(courtesy Mikes Joseph)
Mikes Joseph made the mistake of getting older.
Turning 18 was hardly his fault, but when Joseph celebrated his birthday in New York in 2016 he lost his eligibility for a special immigrant juvenile visa from Haiti. His legal status was in limbo and HIAS stepped in to help.
Joseph, who came to the United States from Haiti when he was 15, has been in a protracted struggle with the U.S. Customs and Immigration Service, or USCIS, to recognize his status and issue his green card, the identity document which shows that a person has permanent residency in the United States.
With HIAS’ assistance Joseph successfully appealed his case in 2019 and USCIS approved his green card application at the end of 2020. But they wouldn’t issue the card itself and that was both perplexing and a significant problem. Because he didn’t have the card, Joseph was being denied the federal loans he needed to graduate nursing school this spring.
The long battle with USCIS was filled with miscommunication and incompetence, according to Nathan Gargan, his HIAS attorney.
“This is not something that should have been very complicated,” Gargan said. “We had to argue that USCIS is required to comply with its own rules.”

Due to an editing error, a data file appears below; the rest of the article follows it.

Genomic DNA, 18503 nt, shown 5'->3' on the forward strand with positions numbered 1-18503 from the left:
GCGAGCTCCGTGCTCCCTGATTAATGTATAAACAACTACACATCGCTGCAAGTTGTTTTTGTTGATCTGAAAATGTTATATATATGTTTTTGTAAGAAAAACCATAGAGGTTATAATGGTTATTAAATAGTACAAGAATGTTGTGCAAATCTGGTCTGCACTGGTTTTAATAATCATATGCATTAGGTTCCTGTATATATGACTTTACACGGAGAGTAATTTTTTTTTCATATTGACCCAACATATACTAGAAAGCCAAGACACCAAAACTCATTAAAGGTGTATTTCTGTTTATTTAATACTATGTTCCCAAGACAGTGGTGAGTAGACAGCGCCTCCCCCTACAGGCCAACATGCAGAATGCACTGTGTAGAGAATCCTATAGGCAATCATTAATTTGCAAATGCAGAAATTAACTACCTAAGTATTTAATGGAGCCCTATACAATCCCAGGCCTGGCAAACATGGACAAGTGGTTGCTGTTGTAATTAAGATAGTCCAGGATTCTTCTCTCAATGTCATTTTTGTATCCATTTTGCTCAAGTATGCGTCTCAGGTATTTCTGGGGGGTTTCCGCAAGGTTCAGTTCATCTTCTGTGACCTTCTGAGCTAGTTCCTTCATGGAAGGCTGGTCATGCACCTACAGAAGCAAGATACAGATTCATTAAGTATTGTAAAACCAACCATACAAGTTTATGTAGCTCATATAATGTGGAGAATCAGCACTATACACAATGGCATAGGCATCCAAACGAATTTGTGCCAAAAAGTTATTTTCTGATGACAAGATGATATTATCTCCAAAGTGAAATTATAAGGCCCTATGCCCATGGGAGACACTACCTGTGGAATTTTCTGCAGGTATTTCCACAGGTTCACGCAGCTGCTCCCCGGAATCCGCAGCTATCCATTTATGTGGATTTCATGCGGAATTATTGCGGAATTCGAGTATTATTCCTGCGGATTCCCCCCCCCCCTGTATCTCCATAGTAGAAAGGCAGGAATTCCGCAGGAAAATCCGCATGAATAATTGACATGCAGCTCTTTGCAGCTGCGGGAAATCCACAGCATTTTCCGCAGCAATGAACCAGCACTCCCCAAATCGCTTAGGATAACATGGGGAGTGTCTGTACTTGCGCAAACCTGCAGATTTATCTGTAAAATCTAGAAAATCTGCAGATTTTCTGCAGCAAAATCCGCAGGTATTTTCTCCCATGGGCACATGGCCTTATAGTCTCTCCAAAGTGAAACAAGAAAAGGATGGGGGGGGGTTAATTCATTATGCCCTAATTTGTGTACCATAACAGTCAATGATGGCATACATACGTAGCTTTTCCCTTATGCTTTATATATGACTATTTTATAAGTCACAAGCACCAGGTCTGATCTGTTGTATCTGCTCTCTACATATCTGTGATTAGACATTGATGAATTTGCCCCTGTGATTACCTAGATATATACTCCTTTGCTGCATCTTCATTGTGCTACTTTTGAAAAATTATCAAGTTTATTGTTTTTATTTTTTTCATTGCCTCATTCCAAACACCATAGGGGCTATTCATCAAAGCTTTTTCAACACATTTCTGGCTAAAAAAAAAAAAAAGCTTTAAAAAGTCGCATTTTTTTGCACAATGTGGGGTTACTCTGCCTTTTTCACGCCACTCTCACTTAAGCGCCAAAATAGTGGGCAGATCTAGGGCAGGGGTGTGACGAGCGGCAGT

It took months for things to work out with the card. In the meantime — and in the middle of a global pandemic — Joseph had to get a private loan, watch his credit score drop, and still not be sure if he could cover the costs he needed to graduate from Adelphi University in New York.
“It was really bad,” Joseph said on a phone call from Haiti, where he recently traveled to for his mother’s funeral. Joseph said it felt like the U.S., which he considers his country, was working against him.
One of the more frustrating aspects of the situation for both Joseph and Gargan was that USCIS declined to give a proper explanation about why they refused to issue the green card, even after Joseph was approved. Some of the confusion could have been attributable to the systemic problems that resulted from the Trump administration’s shutting down of card-producing facilities, as well as general struggles with the backlog, Gargan theorized.
Nevertheless, Gargan found the case’s delays “absurd.”
Eventually Joseph did get his card, and once he did he was able to graduate from nursing school. Joseph is now studying for his nursing licensing exam and has plans to go back to school for his master’s in nursing informatics. Someday he would like to start his own health care agency to take care of the elderly.
Joseph thought USCIS’ side of the story never made any sense, but HIAS’ help was not surprising to him.
“I never thought it would take so long,” he said, reflecting on how HIAS has been involved in his case for more than four years. “But HIAS stuck with me.”